Directors welcomed the authorities' EU Convergence Programme and the associated multi-year fiscal consolidation package, which they viewed as a significant effort to address Hungary's difficult challenges. They underscored that steadfast implementation of the proposed adjustment will be crucial, along with the authorities' readiness to take any additional measures that may be required to signal to markets and partners the authorities' strong commitment to achieving Hungary's goal of rapid nominal and real convergence. Equally, continued resolve will be needed in carrying forward structural reforms to strengthen budgetary processes and increase the flexibility and competitiveness of the economy.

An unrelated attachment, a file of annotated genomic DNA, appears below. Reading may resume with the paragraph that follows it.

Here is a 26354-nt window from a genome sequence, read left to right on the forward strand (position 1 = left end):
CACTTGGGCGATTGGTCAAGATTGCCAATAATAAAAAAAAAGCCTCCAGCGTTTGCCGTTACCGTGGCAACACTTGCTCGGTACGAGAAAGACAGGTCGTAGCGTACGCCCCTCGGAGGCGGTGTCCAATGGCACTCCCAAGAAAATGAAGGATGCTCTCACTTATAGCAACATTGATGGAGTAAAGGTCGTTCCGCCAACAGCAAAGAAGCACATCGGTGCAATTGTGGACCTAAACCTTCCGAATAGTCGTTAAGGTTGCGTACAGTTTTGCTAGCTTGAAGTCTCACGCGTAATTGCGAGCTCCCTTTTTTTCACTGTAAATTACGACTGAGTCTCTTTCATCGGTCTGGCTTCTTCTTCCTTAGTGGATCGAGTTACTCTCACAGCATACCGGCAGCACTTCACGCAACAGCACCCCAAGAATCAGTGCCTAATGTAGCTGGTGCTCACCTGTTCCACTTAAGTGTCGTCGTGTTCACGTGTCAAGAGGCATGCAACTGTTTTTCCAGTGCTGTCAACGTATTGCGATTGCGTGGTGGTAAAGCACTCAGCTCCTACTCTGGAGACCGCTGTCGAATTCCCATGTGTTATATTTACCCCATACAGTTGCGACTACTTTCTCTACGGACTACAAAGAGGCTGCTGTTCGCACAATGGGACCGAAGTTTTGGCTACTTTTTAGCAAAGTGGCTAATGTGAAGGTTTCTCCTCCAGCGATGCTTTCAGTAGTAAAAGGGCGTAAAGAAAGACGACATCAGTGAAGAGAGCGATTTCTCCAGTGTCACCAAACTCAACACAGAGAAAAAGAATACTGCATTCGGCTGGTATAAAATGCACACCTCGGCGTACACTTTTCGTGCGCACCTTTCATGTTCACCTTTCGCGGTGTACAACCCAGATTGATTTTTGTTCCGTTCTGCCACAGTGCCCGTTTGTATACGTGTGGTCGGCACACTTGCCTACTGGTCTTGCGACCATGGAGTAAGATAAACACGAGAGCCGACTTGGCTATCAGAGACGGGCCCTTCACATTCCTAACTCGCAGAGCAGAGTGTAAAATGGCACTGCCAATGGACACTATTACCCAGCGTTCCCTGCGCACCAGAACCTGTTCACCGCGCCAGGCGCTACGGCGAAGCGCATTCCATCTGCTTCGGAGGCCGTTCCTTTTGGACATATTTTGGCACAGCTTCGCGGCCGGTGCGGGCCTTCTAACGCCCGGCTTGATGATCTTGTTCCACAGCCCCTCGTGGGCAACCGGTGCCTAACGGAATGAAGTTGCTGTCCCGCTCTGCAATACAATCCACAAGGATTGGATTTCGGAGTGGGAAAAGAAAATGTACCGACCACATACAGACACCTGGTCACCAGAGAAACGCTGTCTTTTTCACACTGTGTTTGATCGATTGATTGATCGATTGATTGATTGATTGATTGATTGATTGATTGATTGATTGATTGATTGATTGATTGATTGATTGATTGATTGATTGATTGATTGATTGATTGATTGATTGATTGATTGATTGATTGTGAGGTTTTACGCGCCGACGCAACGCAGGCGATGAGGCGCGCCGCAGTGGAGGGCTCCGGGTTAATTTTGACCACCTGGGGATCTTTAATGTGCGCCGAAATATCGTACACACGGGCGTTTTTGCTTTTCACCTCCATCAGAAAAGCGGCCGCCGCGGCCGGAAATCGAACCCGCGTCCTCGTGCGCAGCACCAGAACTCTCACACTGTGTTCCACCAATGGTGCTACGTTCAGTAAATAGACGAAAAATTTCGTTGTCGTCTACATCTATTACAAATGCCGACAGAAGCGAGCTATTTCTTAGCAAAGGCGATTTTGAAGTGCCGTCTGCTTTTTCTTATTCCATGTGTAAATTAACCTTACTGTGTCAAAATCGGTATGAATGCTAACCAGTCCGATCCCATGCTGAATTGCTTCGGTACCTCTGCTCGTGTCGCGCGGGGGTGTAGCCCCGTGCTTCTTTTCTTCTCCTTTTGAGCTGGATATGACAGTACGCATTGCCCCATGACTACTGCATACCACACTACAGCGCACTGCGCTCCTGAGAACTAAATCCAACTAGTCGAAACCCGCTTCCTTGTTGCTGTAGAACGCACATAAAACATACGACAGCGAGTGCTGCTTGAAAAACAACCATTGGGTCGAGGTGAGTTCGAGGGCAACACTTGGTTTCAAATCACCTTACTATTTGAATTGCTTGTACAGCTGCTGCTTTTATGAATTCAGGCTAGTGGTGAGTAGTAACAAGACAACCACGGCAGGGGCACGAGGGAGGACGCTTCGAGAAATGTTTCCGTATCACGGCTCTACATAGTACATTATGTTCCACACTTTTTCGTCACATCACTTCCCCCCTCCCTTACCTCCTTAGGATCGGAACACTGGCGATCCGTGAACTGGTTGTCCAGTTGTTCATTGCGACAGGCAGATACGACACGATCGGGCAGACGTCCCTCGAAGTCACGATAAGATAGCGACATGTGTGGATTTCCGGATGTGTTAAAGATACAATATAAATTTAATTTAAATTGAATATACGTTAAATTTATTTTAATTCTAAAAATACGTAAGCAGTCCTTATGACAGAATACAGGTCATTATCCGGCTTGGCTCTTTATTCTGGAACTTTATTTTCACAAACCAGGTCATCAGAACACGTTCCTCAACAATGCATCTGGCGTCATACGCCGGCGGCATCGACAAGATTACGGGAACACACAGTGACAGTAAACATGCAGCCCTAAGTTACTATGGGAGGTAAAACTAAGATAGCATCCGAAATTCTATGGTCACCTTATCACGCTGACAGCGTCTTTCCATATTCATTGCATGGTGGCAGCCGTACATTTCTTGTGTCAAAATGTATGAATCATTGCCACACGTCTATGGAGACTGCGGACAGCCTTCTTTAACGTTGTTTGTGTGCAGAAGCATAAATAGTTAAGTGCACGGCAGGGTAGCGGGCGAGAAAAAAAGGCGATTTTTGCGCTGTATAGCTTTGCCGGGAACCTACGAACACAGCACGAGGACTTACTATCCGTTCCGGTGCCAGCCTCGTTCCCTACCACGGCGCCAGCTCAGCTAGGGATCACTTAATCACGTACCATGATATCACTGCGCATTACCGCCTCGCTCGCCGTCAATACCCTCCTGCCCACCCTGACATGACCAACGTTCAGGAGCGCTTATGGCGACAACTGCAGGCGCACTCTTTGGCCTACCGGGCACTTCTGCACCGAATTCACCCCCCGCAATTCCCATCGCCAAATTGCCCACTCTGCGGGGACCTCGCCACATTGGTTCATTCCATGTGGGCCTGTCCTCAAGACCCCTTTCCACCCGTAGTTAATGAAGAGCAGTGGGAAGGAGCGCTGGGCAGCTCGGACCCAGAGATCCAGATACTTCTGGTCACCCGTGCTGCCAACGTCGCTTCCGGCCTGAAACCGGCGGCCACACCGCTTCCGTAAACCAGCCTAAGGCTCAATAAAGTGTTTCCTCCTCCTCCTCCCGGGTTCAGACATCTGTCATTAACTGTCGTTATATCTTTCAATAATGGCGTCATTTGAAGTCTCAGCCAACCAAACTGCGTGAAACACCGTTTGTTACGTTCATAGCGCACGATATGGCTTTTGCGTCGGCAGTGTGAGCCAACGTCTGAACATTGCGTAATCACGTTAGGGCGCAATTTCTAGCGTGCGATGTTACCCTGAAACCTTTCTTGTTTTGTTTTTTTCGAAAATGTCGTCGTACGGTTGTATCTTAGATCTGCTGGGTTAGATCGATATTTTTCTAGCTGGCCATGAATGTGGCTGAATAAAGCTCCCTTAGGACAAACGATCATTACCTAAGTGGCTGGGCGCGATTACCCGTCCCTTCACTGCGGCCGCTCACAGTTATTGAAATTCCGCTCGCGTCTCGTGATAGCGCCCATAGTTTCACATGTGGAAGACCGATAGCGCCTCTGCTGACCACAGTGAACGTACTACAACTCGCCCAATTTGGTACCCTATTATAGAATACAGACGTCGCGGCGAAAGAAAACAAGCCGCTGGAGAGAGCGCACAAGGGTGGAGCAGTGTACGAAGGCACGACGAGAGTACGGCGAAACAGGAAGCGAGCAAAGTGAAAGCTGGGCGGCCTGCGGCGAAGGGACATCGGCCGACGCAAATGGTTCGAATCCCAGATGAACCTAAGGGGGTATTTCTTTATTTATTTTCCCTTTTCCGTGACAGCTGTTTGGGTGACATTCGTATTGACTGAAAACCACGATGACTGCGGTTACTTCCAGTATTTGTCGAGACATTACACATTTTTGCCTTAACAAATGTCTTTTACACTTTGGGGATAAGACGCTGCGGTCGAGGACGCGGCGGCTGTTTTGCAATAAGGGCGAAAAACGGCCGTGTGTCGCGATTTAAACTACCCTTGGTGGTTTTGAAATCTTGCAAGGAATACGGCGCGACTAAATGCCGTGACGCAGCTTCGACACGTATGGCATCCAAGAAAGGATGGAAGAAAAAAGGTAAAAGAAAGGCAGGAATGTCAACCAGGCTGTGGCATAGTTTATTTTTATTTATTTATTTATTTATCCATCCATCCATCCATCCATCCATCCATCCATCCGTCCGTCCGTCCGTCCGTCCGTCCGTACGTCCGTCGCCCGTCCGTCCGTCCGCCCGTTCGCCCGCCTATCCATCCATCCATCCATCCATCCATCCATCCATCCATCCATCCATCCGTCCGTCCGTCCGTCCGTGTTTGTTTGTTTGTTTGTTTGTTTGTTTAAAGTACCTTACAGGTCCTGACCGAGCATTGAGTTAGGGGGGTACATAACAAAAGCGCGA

Directors emphasized that the principal policy task is to place public finances on a sound footing. They were encouraged by the significant steps reported in the authorities' Convergence Programme, which they felt is based on a realistic reassessment of the fiscal challenges facing Hungary. The expected fiscal consolidation would lower the current account deficit and alleviate short-term vulnerabilities. Directors noted, however, that reaching the targets in the program would require detailing further measures. Moreover, they emphasized that a fiscal consolidation that is sustained over a longer period will be needed to lower progressively the public debt-to-GDP ratio to a safer level. Directors urged the authorities to implement a medium-term budget framework with multi-year expenditure ceilings to guide fiscal policy.